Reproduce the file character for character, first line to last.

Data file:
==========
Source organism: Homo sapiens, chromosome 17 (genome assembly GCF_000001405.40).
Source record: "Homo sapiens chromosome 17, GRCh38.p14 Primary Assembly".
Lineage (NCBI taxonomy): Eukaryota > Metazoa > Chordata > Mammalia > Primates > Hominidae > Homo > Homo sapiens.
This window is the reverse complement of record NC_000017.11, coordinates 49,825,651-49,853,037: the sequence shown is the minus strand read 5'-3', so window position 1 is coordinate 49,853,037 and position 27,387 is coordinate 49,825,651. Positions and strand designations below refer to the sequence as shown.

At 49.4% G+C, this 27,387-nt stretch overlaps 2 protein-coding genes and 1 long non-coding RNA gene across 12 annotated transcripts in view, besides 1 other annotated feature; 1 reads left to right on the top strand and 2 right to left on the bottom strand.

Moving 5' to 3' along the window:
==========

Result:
Source organism: Homo sapiens, chromosome 17 (genome assembly GCF_000001405.40).
Source record: "Homo sapiens chromosome 17, GRCh38.p14 Primary Assembly".
Lineage (NCBI taxonomy): Eukaryota > Metazoa > Chordata > Mammalia > Primates > Hominidae > Homo > Homo sapiens.
This window is the reverse complement of record NC_000017.11, coordinates 49,825,651-49,853,037: the sequence shown is the minus strand read 5'-3', so window position 1 is coordinate 49,853,037 and position 27,387 is coordinate 49,825,651. Positions and strand designations below refer to the sequence as shown.

At 49.4% G+C, this 27,387-nt stretch overlaps 2 protein-coding genes and 1 long non-coding RNA gene across 12 annotated transcripts in view, besides 1 other annotated feature; 1 reads left to right on the top strand and 2 right to left on the bottom strand.

Moving 5' to 3' along the window: